As speculation about the next election starts to settle into the “will this be 1992 or 1997” range, one group who could be forgiven for breaking into a cold sweat at the invocation of those dates is the Scottish Conservatives.
For them, 1992 was a very enjoyable night which saw them defy expectations to not only hold all ten seats they were defending, but scoop up an extra in Aberdeen South; 1997 was an extinction event.
So it is surely a testament to the work they have put into rebuilding the party’s position over the past ten years that even on current polling, a repeat of that annus horribilis seems unlikely. “In 1997 the story was all about how Scotland would be Tory-free”, says one experienced source, “and that simply isn’t the case this time.”
With the slump in the Scottish National Party’s ratings following the departure of Nicola Sturgeon and arrest of her husband in connection with an ongoing fraud investigation, those I spoke to are confident that the Conservatives are well-placed to hold on to the six seats they retained in 2019.
The question is whether they can go any further – and this is where the renaissance of the Labour Party is probably a problem.
On a tactical level, the Tories have benefited greatly from the polarisation of Scottish politics around the constitution since the referendum in 2014. In 2016, they cemented their position as primary challenger to the Nationalists by taking second place at Holyrood, and a year later secured 13 seats at Westminster.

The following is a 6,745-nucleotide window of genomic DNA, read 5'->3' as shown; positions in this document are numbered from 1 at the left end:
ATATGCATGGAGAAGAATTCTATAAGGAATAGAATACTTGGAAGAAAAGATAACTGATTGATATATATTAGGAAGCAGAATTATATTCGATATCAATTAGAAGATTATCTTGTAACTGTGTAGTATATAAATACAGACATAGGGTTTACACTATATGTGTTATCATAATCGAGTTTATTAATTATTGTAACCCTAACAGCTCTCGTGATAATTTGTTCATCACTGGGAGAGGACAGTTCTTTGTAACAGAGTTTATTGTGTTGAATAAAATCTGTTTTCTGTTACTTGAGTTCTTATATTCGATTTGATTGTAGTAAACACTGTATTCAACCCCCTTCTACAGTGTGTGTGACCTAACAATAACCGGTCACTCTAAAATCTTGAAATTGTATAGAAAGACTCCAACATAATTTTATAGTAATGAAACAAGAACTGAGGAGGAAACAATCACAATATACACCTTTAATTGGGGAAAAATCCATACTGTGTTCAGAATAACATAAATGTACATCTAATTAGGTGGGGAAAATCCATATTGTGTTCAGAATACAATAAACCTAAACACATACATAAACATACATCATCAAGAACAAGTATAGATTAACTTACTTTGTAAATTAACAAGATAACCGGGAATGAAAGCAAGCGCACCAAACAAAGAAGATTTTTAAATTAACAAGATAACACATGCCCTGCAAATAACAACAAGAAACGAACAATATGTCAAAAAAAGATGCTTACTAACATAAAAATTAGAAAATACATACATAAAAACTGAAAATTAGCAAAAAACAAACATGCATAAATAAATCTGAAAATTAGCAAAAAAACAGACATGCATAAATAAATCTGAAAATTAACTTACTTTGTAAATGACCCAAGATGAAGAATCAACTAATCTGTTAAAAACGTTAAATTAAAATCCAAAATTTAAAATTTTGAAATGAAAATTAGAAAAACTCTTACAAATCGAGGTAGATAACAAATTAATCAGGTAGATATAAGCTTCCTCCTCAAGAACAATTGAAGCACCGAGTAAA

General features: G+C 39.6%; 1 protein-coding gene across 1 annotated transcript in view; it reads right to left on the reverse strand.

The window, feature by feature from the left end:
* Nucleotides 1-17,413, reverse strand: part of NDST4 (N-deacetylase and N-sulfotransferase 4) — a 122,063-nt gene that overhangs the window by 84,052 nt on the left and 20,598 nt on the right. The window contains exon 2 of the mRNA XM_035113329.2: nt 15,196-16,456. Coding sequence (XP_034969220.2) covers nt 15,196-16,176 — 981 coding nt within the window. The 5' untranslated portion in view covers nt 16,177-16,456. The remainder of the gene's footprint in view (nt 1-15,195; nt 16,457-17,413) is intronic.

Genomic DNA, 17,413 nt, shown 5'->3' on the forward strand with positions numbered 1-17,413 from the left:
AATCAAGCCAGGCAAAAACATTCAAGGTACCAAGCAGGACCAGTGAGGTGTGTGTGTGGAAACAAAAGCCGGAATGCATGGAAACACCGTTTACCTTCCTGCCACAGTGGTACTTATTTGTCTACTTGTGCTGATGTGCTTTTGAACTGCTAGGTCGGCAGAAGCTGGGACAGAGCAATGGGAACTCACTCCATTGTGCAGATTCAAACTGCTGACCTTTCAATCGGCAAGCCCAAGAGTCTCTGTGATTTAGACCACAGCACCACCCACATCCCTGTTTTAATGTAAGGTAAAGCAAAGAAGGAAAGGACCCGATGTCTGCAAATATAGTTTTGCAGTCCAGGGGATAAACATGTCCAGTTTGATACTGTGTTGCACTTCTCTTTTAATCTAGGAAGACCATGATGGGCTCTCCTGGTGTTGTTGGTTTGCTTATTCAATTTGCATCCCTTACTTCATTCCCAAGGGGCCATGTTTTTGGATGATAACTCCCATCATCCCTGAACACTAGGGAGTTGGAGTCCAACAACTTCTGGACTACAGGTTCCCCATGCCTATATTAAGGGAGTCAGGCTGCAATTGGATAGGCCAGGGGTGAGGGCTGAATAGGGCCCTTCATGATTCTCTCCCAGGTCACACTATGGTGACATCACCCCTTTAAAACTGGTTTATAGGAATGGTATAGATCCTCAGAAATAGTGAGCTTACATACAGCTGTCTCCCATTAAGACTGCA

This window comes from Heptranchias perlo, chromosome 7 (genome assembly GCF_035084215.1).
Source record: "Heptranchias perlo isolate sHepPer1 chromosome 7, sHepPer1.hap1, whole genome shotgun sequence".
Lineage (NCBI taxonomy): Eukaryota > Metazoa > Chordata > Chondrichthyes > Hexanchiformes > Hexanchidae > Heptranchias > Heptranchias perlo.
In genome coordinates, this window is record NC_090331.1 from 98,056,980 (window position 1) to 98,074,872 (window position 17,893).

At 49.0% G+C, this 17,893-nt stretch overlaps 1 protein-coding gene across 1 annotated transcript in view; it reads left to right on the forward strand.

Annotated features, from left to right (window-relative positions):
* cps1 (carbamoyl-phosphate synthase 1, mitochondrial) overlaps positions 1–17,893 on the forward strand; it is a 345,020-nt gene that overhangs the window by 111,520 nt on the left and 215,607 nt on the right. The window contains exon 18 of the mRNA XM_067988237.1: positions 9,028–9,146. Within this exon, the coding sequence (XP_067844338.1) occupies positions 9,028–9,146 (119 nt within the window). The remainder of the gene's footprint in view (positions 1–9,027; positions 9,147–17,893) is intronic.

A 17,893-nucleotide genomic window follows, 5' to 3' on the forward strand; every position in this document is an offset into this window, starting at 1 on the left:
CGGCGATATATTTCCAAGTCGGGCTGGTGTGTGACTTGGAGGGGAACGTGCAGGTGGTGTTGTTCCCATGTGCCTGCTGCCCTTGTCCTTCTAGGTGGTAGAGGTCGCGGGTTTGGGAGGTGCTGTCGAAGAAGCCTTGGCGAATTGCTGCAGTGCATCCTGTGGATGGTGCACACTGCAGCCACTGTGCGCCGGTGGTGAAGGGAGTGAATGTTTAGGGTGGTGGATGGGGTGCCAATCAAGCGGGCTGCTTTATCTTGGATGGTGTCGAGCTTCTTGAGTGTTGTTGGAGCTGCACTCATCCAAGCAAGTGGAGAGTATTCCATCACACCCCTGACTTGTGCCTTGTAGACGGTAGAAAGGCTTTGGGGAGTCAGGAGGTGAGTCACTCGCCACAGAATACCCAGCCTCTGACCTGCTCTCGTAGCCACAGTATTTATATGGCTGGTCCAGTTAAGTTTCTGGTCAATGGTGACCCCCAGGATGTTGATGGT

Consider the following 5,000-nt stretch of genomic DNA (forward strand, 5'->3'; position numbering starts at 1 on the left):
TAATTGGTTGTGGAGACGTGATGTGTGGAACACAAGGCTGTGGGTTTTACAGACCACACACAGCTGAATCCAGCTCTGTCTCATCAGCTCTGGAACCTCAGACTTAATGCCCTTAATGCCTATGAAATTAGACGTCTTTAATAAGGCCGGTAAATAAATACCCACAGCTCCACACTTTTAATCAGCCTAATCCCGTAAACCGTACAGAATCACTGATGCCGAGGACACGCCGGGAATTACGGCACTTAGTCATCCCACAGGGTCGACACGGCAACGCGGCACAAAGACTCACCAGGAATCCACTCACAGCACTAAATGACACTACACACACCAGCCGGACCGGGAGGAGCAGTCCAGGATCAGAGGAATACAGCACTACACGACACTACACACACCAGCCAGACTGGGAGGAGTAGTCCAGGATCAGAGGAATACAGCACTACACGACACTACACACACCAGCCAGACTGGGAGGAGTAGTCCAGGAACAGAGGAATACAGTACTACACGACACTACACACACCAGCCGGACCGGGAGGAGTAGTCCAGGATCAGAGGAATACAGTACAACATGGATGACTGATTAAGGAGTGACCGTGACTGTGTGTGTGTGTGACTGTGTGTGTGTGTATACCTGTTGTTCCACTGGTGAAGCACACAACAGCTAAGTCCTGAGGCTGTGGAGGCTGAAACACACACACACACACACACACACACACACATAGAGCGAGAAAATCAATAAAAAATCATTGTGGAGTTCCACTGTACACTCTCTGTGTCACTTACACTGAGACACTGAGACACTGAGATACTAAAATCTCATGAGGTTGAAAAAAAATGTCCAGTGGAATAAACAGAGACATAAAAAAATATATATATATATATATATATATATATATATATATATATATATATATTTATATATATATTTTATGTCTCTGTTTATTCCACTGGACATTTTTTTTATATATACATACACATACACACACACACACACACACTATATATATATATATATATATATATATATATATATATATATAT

Yet if they were to lose that mantle back to Labour, it would hurt: the risk of being the party for most of Scotland’s most committed unionist voters is that they’re the ones most prepared to vote tactically for other pro-UK parties. If the idea that only Labour is a realistic challenger to the SNP re-asserts itself, it could become self-fulfilling.
The extent to which the national narratives shapes the Scottish campaign will also matter. It would be much more congenial for the Conservatives if the decline of the SNP were the main story, rather than a broader time-for-change one centred on Westminster.
So far, at least, it’s the former that’s winning out, and with aforementioned police inquiry running alongside a seemingly endless string of bad news stories on other governance issues, it is not impossible to imagine the Nationalists hogging the headlines all the way to polling day whether they like it or not.
If so, there are some areas where the Tories could make gains on a good night, most obviously Ayr and East Renfrewshire, where they won seats on the current boundaries in 2017. A new seat in Aberdeenshire is apparently notionally Conservative, and one veteran I spoke to mentioned Argyll and Bute as a possible, although on current boundaries it hasn’t been blue since 1983.
One recently-fertile area thought not to be in contention, however, is Perthshire. It’s an old Tory stomping ground, and in 2017 the party both returned Luke Graham in Ochil and South Perthshire and fell just 21 votes short of defeating Pete Wishart in Perth and North Perthshire.
Yet the SNP machine there is apparently very strong; says one campaigner: “They took their eye off the ball in 2017. That won’t happen again.”
Given the pace at which events are developing north of the border, it is still a long way out from which to try and forecast the outcome of the next election in Scotland. Due to the vagaries of First Past the Post, there is a relatively narrow difference between a night where the Nationalists mostly hold Labour off and one where their MPs start falling in droves.
At present, it looks as though the Tories will play only a supporting role in any such route, if it materialises. And if it does, they might face an uphill slog persuading their most natural voters to back them if that appears to risk splitting the pro-UK vote and letting a Nat through the middle.
After taking a strong second at two successive Holyrood elections and that stand-out night in 2017 (and privately strategists were disappointed with just 13 seats), that must be immensely frustrating. But all parties slip back from time to time – and a floor of six seats is a much stronger foundation to build back from than one of zero.